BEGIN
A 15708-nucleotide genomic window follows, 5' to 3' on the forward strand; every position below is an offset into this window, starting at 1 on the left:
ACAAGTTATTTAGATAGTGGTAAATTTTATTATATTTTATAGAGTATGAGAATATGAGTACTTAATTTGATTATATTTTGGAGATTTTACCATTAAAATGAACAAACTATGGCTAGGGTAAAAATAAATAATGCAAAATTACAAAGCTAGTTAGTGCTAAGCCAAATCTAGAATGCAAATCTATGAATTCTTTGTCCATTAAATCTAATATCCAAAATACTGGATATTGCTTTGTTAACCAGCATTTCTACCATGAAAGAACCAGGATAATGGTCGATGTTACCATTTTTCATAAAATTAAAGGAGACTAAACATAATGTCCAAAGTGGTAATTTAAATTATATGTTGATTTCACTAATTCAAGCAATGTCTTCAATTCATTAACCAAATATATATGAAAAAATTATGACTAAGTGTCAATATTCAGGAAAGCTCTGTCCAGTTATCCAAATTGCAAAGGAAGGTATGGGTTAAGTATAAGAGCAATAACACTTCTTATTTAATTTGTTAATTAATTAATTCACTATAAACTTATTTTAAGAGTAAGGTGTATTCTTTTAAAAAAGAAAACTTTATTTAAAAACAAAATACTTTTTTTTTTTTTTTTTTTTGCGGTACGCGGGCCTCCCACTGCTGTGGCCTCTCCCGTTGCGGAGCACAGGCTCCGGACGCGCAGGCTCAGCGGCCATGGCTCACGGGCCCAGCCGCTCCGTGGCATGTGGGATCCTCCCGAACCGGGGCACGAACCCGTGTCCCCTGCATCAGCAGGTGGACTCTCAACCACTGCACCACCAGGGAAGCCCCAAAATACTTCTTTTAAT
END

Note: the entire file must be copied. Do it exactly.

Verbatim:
A 15708-nucleotide genomic window follows, 5' to 3' on the forward strand; every position below is an offset into this window, starting at 1 on the left:
ACAAGTTATTTAGATAGTGGTAAATTTTATTATATTTTATAGAGTATGAGAATATGAGTACTTAATTTGATTATATTTTGGAGATTTTACCATTAAAATGAACAAACTATGGCTAGGGTAAAAATAAATAATGCAAAATTACAAAGCTAGTTAGTGCTAAGCCAAATCTAGAATGCAAATCTATGAATTCTTTGTCCATTAAATCTAATATCCAAAATACTGGATATTGCTTTGTTAACCAGCATTTCTACCATGAAAGAACCAGGATAATGGTCGATGTTACCATTTTTCATAAAATTAAAGGAGACTAAACATAATGTCCAAAGTGGTAATTTAAATTATATGTTGATTTCACTAATTCAAGCAATGTCTTCAATTCATTAACCAAATATATATGAAAAAATTATGACTAAGTGTCAATATTCAGGAAAGCTCTGTCCAGTTATCCAAATTGCAAAGGAAGGTATGGGTTAAGTATAAGAGCAATAACACTTCTTATTTAATTTGTTAATTAATTAATTCACTATAAACTTATTTTAAGAGTAAGGTGTATTCTTTTAAAAAAGAAAACTTTATTTAAAAACAAAATACTTTTTTTTTTTTTTTTTTTTGCGGTACGCGGGCCTCCCACTGCTGTGGCCTCTCCCGTTGCGGAGCACAGGCTCCGGACGCGCAGGCTCAGCGGCCATGGCTCACGGGCCCAGCCGCTCCGTGGCATGTGGGATCCTCCCGAACCGGGGCACGAACCCGTGTCCCCTGCATCAGCAGGTGGACTCTCAACCACTGCACCACCAGGGAAGCCCCAAAATACTTCTTTTAAT